[ic] Accessing $Db or $Sql in Jobs?

Ethan Rowe ethan at endpoint.com
Fri Jan 7 08:23:28 EST 2005

Jeff Fearn wrote:

>Ok, after _much_ confusion on my part, I have finally figured out how
>to get a ref to the DB ... or maybe just the table, either way I can
>run select statements via $db->query.
>However when I try to update the table I get "Attempt to write
>read-only table orderline" errors.
 From <VENDROOT>/lib/Vend/Table/Common.pm:
        if($stmt->command() ne 'SELECT') {
                if(defined $s and $s->[$CONFIG]{Read_only}) {
                                        "Attempt to write read-only 
table %s",
                        return undef;
                $update = $stmt->command();
                @vals = $stmt->row_values();
#::logDebug("row_values returned=" . ::uneval(\@vals));

Your table is configured as read-only ($s->[$CONFIG]{Read_only}).  This 
is the thing to sort out next.

I'm not sure how best to proceed... I think you need to use [tag] to set 
the particular table in write-mode.  Do it before any other access to 
that table occurs.  Within the usertag, you could probably do:
$Tag->tag('flag', 'write' { table => 'orderline' });

I'm not sure if that's the exact syntax.  If your job is simply calling 
the usertag that you're designing, you can also call the [tag] tag 
before you call the usertag.  Thus, your job file would be
[tag op=flag arg=write table=orderline]

I haven't used the read/write flags much so don't be surprised if this 
doesn't solve the problem immediately... or if it's not even related.

>Here is part of the code I am using:
>my $tablename = "orderline";
>$Tag->perl({tables => $tablename});
I believe this call to $Tag->perl is not necessary.  Have you tried 
taking it out?  I don't anticipate a fix to your problem, but it will 
increase the efficiency of your code.  Calling $Tag->perl adds a bunch 
of overhead, even if you aren't giving it any code to eval.

>my $db = database_exists_ref( $tablename ) or die "Couldn't get handle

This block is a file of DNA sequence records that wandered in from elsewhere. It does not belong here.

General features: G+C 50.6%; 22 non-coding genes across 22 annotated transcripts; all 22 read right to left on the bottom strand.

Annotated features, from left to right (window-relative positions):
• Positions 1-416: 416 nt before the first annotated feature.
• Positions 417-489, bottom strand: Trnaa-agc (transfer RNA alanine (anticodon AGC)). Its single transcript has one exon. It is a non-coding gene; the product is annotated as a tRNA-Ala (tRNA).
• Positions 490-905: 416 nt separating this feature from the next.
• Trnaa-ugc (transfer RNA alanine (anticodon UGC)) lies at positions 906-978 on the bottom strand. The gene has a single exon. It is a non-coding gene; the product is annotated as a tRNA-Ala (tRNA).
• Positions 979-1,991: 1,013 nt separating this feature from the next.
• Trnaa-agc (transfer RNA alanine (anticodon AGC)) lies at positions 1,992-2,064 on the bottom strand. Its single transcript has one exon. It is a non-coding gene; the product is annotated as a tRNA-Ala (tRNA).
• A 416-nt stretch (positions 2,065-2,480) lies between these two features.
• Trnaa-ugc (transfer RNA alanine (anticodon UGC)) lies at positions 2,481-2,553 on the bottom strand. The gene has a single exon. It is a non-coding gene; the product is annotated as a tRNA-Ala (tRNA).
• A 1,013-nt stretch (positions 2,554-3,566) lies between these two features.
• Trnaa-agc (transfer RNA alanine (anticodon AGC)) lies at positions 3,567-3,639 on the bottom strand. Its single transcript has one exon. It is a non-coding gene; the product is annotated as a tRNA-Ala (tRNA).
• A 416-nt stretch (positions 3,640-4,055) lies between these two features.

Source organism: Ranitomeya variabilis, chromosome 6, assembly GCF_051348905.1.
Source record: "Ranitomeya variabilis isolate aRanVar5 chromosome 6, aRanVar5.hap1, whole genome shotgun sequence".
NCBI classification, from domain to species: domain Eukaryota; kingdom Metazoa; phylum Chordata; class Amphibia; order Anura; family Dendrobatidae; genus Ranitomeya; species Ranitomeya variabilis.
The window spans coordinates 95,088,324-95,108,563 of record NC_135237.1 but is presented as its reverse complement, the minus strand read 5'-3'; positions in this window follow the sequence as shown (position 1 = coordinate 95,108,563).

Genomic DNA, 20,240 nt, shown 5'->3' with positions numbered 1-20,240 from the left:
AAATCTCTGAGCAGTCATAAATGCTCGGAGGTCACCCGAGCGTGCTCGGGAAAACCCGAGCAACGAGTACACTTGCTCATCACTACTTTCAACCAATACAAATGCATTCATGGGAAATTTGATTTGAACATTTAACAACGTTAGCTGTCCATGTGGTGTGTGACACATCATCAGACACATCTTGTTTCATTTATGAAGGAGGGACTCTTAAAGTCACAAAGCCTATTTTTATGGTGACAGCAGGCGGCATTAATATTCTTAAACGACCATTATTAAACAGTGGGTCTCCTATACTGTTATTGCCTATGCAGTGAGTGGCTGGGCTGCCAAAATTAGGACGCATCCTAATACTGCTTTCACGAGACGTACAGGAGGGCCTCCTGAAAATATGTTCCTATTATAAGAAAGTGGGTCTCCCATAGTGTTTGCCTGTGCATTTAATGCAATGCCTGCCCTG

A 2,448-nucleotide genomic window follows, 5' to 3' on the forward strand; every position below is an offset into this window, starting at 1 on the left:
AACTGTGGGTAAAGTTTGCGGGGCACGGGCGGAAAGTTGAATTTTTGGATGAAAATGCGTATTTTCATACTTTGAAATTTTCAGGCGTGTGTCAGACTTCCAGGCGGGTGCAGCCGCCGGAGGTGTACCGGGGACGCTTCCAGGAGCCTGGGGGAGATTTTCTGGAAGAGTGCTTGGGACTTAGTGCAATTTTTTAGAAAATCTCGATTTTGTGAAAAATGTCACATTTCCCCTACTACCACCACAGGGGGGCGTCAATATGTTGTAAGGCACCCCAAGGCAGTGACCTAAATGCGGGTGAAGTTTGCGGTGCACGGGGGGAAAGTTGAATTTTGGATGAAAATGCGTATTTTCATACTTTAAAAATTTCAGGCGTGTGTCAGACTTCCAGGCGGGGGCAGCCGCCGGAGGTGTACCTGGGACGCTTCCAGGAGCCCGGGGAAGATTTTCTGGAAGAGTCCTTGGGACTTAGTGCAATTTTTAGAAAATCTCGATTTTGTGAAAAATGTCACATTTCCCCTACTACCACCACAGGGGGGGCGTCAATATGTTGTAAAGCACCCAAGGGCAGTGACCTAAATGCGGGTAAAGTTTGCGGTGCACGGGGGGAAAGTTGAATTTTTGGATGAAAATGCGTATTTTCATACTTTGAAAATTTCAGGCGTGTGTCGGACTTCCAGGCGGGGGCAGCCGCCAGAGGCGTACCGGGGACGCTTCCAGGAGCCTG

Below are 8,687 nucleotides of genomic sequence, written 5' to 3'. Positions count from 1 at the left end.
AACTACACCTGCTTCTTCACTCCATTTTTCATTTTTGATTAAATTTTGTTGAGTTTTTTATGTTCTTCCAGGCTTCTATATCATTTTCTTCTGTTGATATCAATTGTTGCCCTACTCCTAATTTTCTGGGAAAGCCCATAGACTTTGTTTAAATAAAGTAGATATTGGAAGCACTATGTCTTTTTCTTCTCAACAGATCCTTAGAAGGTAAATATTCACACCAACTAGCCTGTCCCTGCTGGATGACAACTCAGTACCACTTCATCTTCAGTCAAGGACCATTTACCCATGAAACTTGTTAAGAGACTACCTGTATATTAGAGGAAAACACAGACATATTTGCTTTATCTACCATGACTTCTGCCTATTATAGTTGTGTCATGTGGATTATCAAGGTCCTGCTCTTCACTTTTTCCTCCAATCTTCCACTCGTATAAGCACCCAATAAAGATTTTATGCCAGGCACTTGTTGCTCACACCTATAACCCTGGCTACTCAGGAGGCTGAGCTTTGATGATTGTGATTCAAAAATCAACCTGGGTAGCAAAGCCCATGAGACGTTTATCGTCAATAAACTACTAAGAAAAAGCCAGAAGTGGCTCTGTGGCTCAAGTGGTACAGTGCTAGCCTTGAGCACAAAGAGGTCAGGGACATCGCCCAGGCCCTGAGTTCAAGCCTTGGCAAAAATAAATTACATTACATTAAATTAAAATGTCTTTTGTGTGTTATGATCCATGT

>to table  $tablename'!";
>$db = $db->ref();
># Works fine
>$sql = "select code from $tablename where order_number = '$order_num'";
>my @result = $db->query({type => 'row_count', sql => $sql});
>my $num_lines = $result[0];
>my $code = 'TEST0061-1';
>$sql = "update $tablename set status = 'shipped' where code = '$code'";
># Both of these fail!
>$db->set_field($temp, 'status', 'shipped');
>$db->query({sql => $sql}) || die("Couldn't update orderline: $_");
>$_ is NULL in the above die, how do I get the error message?
I believe NULL will come through perhaps as undef...

>If the tag is setup as a global tag, as suggested befor, why does it
>have access restrictions?
I think it's safe to say it's a global tag; otherwise, the system would 
choke on the code (specifically, the call to database_exist_ref).

>If it's not a global tag why does $Tag->perl... have no effect?
>Where are you supposed to locate local usertags? i.e. which directory
A nice way to do it is, for a particular catalog:
    - put catalog-specific usertags in <CATALOGROOT>/usertag with a 
'.tag' extension
    - in <CATALOGROOT>/catalog.cfg, add the line: include usertag/*.tag

>Where are database_exists_ref and the like documented? I have searched
>the website and RTFM site and have only found references in the change
I've never seen docs for these kinds of global utility functions; that 
doesn't mean they don't exist, but I'm skeptical.

Basically, when you're writing global code, not wrapped in the confines 
of the Safe module, I find the best way to learn how to do stuff is just 
look at the Interchange core modules and see how it does stuff.  If you 
want to figure out how to access database objects, find an Interchange 
core tag that works with database objects (i.e. the data tag or export 
tag), find the routine it executes, and see how it's done there.

That's probably not the most encouraging answer.  Anyway, that's what I 
do, for what it's worth.

>Thanks for you help and patience :)
Good luck!

    - Ethan

Ethan Rowe
End Point Corporation
ethan at endpoint.com

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